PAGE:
The lack of success of the comeback album for the band Boston has lead to woman testimonial of cialis the band taking legal action against their record company.

Donald Thomas Scholz (Tom Scholz) of Boston has filed with the County of www.ollikopakkala.com New York claiming Artemis Records failed to market and promote their last album 'Corporate America'. The album was Boston's 5th album and their first in 8 years.

Scholz claims he signed with Artemis after they promised him the highest priority for promoing 'Corporate America' and hands on attention that other labels would not or could not provide.

After signing he says the label fired key staff members necessary to fulfill the cheapest viagra homepage label's obligation to rx viagra 100mg the band. The suit suggests Artemis then assigned A&R staff who made no experience to look after the band.

Read more: Boston Sue Record Company

DONALD S. ENGEL, APPELLANT, ENGEL & ENGEL, PLAINTIFF, v. CBS, INC., MOSES & SINGER, AND STANLEY ROTHENBERG, RESPONDENTS.
93 N.Y.2d 195, 711 N.E.2d 626, 689 N.Y.S.2d 411 (1999).
April 6, 1999
USCOA,2 No. 54
[99 NY Int. 0051]
Decided April 6, 1999


--------------------------------------------------------------------------------
This opinion is the best site uncorrected and subject to revision before publication in the New York Reports.
--------------------------------------------------------------------------------


Donald S. Engel, for appellant.
Thomas J. Kavaler, for respondents.
Committee on Professional Responsibility of the
Association of the Bar of the City of New York, amicus curiae.
CIPARICK, J.:

Read more: Engel v. CBS, Inc.

[CORRECTED ORDER]

UNITED STATES COURT OF APPEALS

FOR THE SECOND CIRCUIT

August Term 1997

Filed May 19, 1998
At a stated term of the United States Court of Appeals for the Second Circuit, held at the United States Courthouse, Foley Square, in the City of New York, on the 19th day of buy prednisone online no prescription May one thousand, nine hundred and ninety-eight.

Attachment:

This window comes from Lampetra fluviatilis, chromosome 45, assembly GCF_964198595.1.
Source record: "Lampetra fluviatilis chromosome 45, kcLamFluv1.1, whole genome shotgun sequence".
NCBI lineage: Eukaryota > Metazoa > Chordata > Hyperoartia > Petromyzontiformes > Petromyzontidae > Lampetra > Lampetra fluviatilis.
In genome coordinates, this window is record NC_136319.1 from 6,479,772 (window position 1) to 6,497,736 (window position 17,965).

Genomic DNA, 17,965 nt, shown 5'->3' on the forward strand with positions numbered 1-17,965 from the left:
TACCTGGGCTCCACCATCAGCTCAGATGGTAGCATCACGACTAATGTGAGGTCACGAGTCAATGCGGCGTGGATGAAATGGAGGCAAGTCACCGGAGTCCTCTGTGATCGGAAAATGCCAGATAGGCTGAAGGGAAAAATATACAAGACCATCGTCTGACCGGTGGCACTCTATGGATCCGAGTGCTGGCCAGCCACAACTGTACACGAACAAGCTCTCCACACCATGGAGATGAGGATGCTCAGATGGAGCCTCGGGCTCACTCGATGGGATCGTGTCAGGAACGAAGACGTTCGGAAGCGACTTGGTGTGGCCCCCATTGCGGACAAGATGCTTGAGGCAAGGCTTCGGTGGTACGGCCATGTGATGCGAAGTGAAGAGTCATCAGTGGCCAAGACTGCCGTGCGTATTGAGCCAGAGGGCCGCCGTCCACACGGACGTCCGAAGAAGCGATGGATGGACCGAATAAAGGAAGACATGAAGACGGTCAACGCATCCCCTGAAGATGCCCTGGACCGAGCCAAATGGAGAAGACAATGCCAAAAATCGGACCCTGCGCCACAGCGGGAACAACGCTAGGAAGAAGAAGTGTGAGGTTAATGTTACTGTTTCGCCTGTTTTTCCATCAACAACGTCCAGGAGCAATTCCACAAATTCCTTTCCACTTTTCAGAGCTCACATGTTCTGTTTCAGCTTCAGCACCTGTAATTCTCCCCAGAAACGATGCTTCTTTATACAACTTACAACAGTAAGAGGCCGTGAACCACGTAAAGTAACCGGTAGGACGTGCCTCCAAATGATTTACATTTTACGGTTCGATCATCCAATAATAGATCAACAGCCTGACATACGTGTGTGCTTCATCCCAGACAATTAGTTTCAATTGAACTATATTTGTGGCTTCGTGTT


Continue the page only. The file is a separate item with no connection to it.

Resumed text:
Read more: Engel v. CBS, Inc. [Certification]

UNITED STATES COURT OF APPEALS

FOR THE FIRST CIRCUIT

____________________
Nos. 95-1146

95-1203

PAUL F. AHERN, D/B/A AHERN ASSOCIATES,

Plaintiff - Appellee,

v.

DONALD THOMAS SCHOLZ,

Defendant - Appellant.

____________________
Nos. 95-1147

95-1204

Read more: Ahern vs. Scholz

Lawyer's Dilemma: Top L.A. music attorney Don Engel faced a no-win situation when a Boston court ordered him to testify.

By Di Mari Ricker

For San Francisco music attorney David Phillips of [Phillips & Erlewine], it was "an attorney's dream." For Los Angeles music attorney Don Engel of Engel & Engel, the same experience ranged from "weird" to "devastating."

What they were describing were the events of a recent trial in Boston involving the rock group of the same name. Mr. Engel, who defended the when will viagra be generic group's guitarist, Tom Scholz, found himself in a litigator's Twilight Zone: on the witness stand being questioned by the plaintiff's counsel.

The case centered on a common refrain in the music industry: royalties. Paul Ahern - who began his involvement with the group Boston as its original personal manager and went on to manage the careers of Mr. Scholz and others - sued Mr. Scholz over royalties he claimed were owed him from Boston's third album, "Third Stage," which was released by MCA Records in 1986 and sold more than three million copies. Ahern v. Scholz, 91-10586-H.

Mr. Scholz countersued, claiming Mr. Ahern still owed him royalties from the first Boston album, which sold more than 10 million copies, and the second album, which sold more than five million copies.

After a three-week trial, a jury awarded $547,000 to Mr. Ahern and sofaglobal.org the judge ordered Mr. Scholz to pay Mr. Ahern's attorney's fees.

Read more: California Law Business, November 7, 1994